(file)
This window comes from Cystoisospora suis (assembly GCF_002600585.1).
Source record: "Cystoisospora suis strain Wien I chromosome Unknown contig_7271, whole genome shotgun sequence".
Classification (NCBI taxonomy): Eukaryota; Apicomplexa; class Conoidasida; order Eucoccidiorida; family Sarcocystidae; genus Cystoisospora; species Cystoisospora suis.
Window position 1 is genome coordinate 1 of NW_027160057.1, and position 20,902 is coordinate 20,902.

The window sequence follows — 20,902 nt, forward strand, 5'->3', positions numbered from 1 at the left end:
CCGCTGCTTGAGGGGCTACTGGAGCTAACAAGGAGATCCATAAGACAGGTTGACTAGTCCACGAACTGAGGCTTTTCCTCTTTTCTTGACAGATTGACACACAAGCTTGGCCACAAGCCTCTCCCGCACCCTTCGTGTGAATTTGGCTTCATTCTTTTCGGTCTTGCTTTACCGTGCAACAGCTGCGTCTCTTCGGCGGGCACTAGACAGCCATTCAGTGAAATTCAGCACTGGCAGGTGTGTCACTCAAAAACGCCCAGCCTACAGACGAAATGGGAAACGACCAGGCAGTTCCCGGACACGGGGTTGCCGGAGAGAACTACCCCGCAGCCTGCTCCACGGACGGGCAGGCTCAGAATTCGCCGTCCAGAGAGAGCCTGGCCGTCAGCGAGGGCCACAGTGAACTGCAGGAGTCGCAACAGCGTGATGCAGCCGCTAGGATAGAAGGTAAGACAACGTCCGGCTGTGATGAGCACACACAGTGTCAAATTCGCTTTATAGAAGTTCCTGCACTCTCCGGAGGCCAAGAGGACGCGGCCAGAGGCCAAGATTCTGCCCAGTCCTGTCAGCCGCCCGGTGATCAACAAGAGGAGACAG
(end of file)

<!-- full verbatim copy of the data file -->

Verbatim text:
This window comes from Cystoisospora suis (assembly GCF_002600585.1).
Source record: "Cystoisospora suis strain Wien I chromosome Unknown contig_7271, whole genome shotgun sequence".
Classification (NCBI taxonomy): Eukaryota; Apicomplexa; class Conoidasida; order Eucoccidiorida; family Sarcocystidae; genus Cystoisospora; species Cystoisospora suis.
Window position 1 is genome coordinate 1 of NW_027160057.1, and position 20,902 is coordinate 20,902.

The window sequence follows — 20,902 nt, forward strand, 5'->3', positions numbered from 1 at the left end:
CCGCTGCTTGAGGGGCTACTGGAGCTAACAAGGAGATCCATAAGACAGGTTGACTAGTCCACGAACTGAGGCTTTTCCTCTTTTCTTGACAGATTGACACACAAGCTTGGCCACAAGCCTCTCCCGCACCCTTCGTGTGAATTTGGCTTCATTCTTTTCGGTCTTGCTTTACCGTGCAACAGCTGCGTCTCTTCGGCGGGCACTAGACAGCCATTCAGTGAAATTCAGCACTGGCAGGTGTGTCACTCAAAAACGCCCAGCCTACAGACGAAATGGGAAACGACCAGGCAGTTCCCGGACACGGGGTTGCCGGAGAGAACTACCCCGCAGCCTGCTCCACGGACGGGCAGGCTCAGAATTCGCCGTCCAGAGAGAGCCTGGCCGTCAGCGAGGGCCACAGTGAACTGCAGGAGTCGCAACAGCGTGATGCAGCCGCTAGGATAGAAGGTAAGACAACGTCCGGCTGTGATGAGCACACACAGTGTCAAATTCGCTTTATAGAAGTTCCTGCACTCTCCGGAGGCCAAGAGGACGCGGCCAGAGGCCAAGATTCTGCCCAGTCCTGTCAGCCGCCCGGTGATCAACAAGAGGAGACAG